I saw an old movie recently with Audrey Hepburn and Peter Finch, The Nun's Story. It seems to me that this is everyone's story. I have the feeling that we all come to a moment when we have a great struggle within ourselves as we try to come to terms with what is Truth for us. What is our defining moment? Perhaps we have many defining moments. This blog entry is about our search for ourselves and our own Truth. It is an entry about a turn in the road, a path taken or not taken. This entry is not about religion. This blog entry is not meant to invite any discussion about religion.
For most of us, I think our defining moment is not so clear-cut as Gabrielle's (Sister Luke's.)
Her defining moment was not when she entered the convent but when she left. What happens afterward is left untold.
God in Heavenletters™ tells us to let go of our past. And this is certainly a focus of this movie -- and the book it was based on, which I read many many years ago. Literally, Gabrielle had to leave her past. Even her name is changed.
I would say the path she chose was a way to get past ego.
Like all of us, Sister Luke wanted to be good and to serve God. She came to the conclusion:
The more I try to be good, the more I see my failings.
The theme of Sister Luke's life was obedience to God.
Later, she faced an impossible moral dilemma. Her father was a renowned doctor, and Gabrielle had grown up looking into a microscope. When she and some of her sisters were sent to medical school prior to going to the Belgian Congo, she naturally excelled in their studies. There was another sister who was not doing so well who, to my mind, was simply jealous of Sister Luke and complained that Sister Luke had too much pride.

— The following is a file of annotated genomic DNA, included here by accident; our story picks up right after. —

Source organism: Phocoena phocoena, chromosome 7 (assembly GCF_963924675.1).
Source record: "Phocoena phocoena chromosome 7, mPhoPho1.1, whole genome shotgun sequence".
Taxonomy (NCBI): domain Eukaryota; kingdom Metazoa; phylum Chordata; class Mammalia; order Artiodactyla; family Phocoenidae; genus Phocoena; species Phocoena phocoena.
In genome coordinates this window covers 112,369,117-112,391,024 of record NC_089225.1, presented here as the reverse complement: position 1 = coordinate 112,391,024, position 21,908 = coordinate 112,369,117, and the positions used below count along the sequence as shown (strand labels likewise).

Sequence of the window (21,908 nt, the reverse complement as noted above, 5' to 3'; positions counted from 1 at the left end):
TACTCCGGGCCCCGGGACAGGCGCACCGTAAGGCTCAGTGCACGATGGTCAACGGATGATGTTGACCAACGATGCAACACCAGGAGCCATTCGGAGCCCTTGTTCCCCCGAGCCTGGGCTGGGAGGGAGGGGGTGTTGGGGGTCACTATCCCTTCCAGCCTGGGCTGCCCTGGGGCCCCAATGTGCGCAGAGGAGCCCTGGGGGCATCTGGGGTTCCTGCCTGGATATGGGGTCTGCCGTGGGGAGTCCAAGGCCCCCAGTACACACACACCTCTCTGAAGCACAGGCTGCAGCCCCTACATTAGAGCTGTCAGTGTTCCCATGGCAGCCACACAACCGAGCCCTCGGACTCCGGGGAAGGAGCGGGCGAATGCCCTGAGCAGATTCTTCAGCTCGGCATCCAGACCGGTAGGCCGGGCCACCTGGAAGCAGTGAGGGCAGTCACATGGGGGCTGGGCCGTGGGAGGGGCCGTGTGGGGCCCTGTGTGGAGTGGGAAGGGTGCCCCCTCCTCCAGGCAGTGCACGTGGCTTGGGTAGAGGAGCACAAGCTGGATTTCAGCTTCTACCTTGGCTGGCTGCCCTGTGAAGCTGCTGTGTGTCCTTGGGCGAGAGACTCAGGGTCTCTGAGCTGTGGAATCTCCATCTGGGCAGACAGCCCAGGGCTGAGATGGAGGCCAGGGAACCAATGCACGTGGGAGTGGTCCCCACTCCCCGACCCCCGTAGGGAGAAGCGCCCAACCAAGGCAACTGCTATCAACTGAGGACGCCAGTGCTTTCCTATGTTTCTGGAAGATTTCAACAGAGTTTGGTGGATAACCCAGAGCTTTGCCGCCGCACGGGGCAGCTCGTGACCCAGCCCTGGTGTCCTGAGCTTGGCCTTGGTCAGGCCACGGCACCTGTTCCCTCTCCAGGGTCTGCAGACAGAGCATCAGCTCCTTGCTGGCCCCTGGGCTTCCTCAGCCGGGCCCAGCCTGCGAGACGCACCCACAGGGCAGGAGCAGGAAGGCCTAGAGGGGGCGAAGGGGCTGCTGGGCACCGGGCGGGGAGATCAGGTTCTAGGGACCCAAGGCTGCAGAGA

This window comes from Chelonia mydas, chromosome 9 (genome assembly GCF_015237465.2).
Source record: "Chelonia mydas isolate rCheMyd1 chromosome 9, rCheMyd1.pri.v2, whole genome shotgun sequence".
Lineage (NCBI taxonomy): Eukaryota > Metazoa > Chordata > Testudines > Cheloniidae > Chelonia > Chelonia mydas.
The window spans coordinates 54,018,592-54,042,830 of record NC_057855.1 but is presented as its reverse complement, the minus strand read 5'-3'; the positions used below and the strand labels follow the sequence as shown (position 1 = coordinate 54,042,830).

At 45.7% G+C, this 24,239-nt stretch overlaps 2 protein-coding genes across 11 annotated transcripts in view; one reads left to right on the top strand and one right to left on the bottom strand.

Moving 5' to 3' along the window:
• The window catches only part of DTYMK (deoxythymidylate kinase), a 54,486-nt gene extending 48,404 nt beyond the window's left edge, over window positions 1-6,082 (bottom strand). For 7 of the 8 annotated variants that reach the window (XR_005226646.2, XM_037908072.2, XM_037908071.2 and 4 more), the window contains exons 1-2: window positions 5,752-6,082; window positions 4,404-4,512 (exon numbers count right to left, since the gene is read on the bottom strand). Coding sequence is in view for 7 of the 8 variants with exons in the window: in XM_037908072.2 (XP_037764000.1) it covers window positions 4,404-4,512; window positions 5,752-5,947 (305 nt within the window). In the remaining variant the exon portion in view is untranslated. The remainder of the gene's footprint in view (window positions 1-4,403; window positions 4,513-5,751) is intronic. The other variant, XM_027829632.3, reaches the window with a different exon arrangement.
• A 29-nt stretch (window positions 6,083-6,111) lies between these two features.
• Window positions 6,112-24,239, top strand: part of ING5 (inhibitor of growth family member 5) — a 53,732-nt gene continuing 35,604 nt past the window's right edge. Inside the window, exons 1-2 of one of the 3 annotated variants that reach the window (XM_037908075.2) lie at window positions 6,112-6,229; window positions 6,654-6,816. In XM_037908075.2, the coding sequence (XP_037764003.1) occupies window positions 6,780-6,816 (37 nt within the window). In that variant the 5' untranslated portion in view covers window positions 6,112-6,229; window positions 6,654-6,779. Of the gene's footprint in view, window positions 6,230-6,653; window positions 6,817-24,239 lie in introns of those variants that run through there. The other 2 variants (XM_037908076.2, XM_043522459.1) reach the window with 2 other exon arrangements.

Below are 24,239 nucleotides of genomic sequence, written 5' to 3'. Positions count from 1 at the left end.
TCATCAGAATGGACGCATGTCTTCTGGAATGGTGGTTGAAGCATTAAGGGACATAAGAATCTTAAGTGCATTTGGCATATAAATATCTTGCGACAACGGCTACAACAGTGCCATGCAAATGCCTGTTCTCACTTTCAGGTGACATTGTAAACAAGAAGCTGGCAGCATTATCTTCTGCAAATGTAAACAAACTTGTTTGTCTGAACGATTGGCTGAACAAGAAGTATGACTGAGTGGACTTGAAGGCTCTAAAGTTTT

Sister Luke felt uncomfortable with this other sister and went to her Mother Superior because, in vain, Sister Luke had tried to get beyond the antagonism that she felt from this other sister and the antagonism she felt within herself.
The Mother Superior's instruction was for Sister Luke to deliberately do poorly in the final exam. In the movie, this seemed to be portrayed as a way to lessen pride. To me, this was telling a lie. How many times have we seen ourselves as less than we are and, therefore, portrayed ourselves as less? I can't be the only one.
It seemed to me that Sister Luke was being instructed to lie. How can that be right to tell a lie, to live a lie?
But this is what Sister Luke, in her desire to be obedient, did. She had a worthy motivation, yet she became a fraud.
Years later, it was oh, so painfully difficult for her to make a final decision to leave the convent, to break her vows. The deciding moment seemed to be when her father was killed in the 2nd World War. I don't know how to explain the correlation, but it was there. This was during the Nazi occupation of Belgium.
As Sister Luke said to the Mother Superior:
I can fool the sisters. I can fool you, and I can fool myself, but I cannot fool God.
And so, with her shorn hair, and the clothes she had entered the convent with twenty or more years before, she left the community she had so joyously entered. She left alone, by herself, after so many years of belonging.
How I would love to know what happened to Gabrielle from then on. There was every indication that she would serve in the Resistance Movement, but, how was she, how was she on the inside?